Utne Reader Editor in Chief Christian Williams on finding common ground politically, spiritually and culturally.
Remember how it felt when you graduated college?
Perhaps you’re like me, and you grew up learning that a college degree was the key to a successful future. You knew you didn’t want to spend the rest of your life flipping burgers like you did every summer. So you did it: you graduated college, and you proudly walked across the auditorium stage with a big grin. As you shook the dean’s hand, all that was left to do was ask, “What’s next?”
Back then, a loaded question like that was easy to answer: entry level job in a chosen career, graduate school—the options were endless. It was a question that was exciting to answer because no matter what route you chose, the degree all but guaranteed you’d start higher on the ladder than you would have if you’d only finished high school like your older relatives. You could see and feel what had been promised if you applied yourself and got a degree: the American Dream was real, and you were ready to stake your claim.
It felt good to look back on the previous four years of balancing school and work, knowing now that it was all worth it. Soon, you’d be settling into your career, making a comfortable living, buying a house, and starting a family. Sure, there’d be bills to pay, but you’d rest easy at night knowing that you’d continue to work your way up to better paying jobs in your field, and that you’d comfortably pay back your student loans and meet your mortgage payments.
Eventually, the loans would become a distant memory, and you’d be saving your money for your kids’ future. They would share their goals of having a career and starting a family, and you’d be happy to do what you could to help them realize their version of the American Dream. You’d even pay off your house one day and still have enough money left to set aside for your retirement, ensuring you wouldn’t have to work the rest of your life.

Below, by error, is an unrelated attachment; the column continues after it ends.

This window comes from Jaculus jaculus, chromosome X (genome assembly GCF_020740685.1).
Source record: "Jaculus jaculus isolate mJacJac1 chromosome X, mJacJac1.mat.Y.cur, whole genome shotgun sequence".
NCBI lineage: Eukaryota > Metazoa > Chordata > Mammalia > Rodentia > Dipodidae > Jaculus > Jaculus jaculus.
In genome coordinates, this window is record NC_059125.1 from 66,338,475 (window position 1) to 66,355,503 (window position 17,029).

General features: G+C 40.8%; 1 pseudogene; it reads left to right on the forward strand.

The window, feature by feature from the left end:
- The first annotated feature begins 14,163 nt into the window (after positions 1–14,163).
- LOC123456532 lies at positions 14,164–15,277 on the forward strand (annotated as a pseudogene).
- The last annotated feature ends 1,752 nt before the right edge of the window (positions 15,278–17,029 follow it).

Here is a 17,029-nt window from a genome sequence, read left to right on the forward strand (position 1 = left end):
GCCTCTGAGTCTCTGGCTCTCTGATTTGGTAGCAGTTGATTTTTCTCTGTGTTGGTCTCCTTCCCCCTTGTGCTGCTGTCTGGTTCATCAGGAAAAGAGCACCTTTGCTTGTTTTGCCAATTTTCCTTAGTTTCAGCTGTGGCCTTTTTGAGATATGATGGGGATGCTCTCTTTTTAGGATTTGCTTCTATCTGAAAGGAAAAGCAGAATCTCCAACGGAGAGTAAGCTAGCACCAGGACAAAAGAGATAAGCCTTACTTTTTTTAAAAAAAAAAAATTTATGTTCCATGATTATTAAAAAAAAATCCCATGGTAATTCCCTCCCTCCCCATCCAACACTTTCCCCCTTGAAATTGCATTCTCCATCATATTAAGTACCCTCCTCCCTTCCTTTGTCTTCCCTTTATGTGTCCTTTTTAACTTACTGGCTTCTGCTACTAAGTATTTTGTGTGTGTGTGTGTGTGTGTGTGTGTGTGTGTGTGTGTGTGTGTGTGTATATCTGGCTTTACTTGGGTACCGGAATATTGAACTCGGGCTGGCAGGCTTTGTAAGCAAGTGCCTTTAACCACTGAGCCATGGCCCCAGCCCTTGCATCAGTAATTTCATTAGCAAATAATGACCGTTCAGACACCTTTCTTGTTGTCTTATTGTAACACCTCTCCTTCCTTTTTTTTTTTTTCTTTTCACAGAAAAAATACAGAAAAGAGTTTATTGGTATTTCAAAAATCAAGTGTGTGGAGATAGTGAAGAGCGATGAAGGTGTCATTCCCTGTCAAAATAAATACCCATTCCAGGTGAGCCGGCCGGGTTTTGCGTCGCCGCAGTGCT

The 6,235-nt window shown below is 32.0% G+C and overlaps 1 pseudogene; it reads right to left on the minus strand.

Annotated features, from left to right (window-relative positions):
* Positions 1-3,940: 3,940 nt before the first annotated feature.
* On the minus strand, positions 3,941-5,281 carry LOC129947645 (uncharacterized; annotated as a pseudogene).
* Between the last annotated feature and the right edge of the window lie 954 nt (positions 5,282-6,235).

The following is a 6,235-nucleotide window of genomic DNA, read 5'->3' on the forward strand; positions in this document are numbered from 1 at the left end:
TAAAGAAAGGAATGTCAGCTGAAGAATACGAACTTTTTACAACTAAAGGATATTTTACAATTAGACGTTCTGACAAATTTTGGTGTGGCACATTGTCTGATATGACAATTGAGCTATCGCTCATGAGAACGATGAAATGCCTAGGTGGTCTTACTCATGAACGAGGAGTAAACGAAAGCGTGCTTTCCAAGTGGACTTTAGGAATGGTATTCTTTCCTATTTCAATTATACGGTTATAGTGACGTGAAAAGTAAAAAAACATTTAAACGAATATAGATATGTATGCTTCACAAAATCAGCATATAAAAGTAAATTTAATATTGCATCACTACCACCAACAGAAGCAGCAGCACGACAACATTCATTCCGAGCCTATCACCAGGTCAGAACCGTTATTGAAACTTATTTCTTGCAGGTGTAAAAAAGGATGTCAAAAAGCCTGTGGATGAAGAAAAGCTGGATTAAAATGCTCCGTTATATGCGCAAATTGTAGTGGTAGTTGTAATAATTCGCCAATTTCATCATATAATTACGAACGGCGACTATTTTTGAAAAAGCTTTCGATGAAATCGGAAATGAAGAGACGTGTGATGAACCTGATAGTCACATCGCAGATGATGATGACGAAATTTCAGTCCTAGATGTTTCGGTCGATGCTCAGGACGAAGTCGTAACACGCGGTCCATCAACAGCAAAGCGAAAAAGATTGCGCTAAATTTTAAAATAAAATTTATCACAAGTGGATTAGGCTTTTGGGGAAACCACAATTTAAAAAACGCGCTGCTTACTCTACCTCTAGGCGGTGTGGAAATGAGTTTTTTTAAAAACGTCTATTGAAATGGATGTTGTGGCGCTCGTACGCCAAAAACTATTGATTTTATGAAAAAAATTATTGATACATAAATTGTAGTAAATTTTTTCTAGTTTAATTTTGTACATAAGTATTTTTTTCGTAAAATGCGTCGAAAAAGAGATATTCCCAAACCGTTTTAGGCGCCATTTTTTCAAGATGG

In that life, “fair” was getting out what you put in, so you worked hard and were compensated appropriately. And you knew that if you ever found yourself being taken advantage of, your college degree was always in your pocket and able to open another door if need be. In that life, there were safeguards put in place to make sure that the greediest among us weren’t able to keep you under their thumbs. In that life, we celebrated on graduation day because it represented a gateway to opportunity for everyone who earned the right to walk through it.
But in this life, the concept of “fair vs. unfair” has disintegrated into an accusation of laziness by the advantaged toward the disadvantaged. In this life, greed has infiltrated every nook and cranny of our society to the point where we don’t know who to trust anymore. And in this life, insurmountable student debt and the lack of real opportunities to reach our potential have drained graduation day of its optimism and replaced it with the burden of concern. Soon, the event might be more appropriately symbolized by handcuffs than a handshake.
Perhaps there is no alternate reality to this life; an existence where everyone truly has the opportunity to realize their full potential, be successful, and find happiness. Perhaps the American Dream has always been an unattainable illusion created by the powers that be.
But if it is an illusion, the false hope it’s meant to sustain is quickly fading. While people will recognize the illusion for what it is, they’ll remember something important: it sure sounded pretty nice. And maybe then, with nothing left to lose, we’ll all stand together, ask “what’s next?” and do what it takes to make that life a reality.
Follow Utne Reader Editor in Chief Christian Williams on Twitter: @cwwilliams